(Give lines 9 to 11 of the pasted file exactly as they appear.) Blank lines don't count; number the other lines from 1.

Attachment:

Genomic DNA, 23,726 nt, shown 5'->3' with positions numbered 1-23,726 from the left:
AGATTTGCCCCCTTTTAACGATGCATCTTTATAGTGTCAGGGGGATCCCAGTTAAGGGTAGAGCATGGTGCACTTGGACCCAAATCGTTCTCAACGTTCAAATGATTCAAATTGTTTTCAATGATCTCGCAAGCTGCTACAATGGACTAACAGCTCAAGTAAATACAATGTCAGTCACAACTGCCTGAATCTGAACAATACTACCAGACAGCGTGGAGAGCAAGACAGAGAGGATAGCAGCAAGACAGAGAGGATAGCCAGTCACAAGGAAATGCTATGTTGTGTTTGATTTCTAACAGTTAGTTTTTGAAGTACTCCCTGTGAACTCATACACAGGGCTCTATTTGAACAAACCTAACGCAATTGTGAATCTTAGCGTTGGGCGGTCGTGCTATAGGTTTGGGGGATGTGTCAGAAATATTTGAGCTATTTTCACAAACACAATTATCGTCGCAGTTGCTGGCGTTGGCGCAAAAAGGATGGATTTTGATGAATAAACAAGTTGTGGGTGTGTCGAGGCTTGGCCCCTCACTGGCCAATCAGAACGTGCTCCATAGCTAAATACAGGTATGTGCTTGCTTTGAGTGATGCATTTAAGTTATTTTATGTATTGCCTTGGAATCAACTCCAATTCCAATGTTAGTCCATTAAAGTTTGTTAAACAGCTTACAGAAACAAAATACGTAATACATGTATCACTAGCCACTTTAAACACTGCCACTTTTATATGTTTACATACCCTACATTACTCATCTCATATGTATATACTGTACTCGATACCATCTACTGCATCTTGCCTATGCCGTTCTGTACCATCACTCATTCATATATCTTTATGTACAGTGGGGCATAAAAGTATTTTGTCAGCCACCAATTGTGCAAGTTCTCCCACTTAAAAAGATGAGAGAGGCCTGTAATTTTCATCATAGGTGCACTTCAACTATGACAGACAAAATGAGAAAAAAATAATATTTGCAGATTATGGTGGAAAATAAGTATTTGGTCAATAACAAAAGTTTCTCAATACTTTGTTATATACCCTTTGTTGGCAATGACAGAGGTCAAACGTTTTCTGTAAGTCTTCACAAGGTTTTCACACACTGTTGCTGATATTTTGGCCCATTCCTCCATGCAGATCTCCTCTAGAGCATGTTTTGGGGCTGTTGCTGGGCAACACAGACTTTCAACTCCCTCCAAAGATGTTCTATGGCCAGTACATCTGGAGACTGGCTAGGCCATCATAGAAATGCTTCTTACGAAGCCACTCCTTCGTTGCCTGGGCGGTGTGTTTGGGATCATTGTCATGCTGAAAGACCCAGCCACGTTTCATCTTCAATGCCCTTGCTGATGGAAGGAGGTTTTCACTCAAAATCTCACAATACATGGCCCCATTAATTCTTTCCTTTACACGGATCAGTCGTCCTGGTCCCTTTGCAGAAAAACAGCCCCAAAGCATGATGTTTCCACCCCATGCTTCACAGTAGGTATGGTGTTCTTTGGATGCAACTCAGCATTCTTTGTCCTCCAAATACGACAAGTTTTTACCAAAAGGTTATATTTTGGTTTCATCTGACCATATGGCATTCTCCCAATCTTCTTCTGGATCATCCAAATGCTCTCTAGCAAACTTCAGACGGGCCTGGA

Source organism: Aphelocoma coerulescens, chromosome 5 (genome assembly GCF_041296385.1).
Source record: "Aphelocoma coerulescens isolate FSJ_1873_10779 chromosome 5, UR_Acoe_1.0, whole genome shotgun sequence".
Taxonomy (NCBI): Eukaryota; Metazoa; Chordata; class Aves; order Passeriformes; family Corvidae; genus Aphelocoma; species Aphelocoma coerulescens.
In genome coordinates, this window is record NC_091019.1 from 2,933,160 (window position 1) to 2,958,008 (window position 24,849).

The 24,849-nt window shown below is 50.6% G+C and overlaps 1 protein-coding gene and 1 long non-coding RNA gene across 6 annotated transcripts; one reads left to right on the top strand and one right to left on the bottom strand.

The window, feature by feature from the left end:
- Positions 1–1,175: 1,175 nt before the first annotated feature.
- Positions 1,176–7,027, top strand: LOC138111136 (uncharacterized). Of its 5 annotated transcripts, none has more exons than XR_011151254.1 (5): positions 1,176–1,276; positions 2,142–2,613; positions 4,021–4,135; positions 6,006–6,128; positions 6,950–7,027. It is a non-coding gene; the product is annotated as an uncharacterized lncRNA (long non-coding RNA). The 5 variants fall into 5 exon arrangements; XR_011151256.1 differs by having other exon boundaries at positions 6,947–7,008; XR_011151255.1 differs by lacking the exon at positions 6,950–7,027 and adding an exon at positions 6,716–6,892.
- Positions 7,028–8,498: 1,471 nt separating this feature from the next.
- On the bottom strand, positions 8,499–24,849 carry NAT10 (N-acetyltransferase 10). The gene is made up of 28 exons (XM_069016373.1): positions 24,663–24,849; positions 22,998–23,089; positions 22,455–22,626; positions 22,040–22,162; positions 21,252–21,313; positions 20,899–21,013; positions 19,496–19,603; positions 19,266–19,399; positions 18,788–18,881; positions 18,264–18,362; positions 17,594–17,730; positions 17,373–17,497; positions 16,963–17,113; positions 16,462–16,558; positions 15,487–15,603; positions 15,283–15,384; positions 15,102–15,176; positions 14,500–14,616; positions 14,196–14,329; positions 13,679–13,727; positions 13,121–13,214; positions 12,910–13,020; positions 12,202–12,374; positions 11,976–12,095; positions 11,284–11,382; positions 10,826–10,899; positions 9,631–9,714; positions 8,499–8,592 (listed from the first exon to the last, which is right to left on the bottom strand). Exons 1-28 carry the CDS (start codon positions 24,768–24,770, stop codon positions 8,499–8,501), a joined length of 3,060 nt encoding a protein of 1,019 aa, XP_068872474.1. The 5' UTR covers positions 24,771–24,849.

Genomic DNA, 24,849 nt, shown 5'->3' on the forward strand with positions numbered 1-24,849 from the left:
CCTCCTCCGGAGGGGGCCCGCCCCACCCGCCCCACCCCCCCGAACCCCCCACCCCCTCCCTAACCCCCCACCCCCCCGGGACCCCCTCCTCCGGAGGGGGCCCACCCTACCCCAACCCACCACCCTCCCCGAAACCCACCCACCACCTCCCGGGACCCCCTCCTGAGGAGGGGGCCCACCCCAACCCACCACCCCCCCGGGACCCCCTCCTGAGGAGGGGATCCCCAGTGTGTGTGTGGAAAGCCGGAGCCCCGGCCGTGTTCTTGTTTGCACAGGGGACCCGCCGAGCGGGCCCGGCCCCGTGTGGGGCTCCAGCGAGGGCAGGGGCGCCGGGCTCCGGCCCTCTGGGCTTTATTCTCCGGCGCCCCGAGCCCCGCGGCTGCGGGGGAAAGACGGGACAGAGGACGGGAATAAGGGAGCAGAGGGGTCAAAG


- Positions 1–1,175: 1,175 nt before the first annotated feature.
- Positions 1,176–7,027, top strand: LOC138111136 (uncharacterized). Of its 5 annotated transcripts, none has more exons than XR_011151254.1 (5): positions 1,176–1,276; positions 2,142–2,613; positions 4,021–4,135; positions 6,006–6,128; positions 6,950–7,027. It is a non-coding gene; the product is annotated as an uncharacterized lncRNA (long non-coding RNA). The 5 variants fall into 5 exon arrangements; XR_011151256.1 differs by having other exon boundaries at positions 6,947–7,008; XR_011151255.1 differs by lacking the exon at positions 6,950–7,027 and adding an exon at positions 6,716–6,892.
- Positions 7,028–8,498: 1,471 nt separating this feature from the next.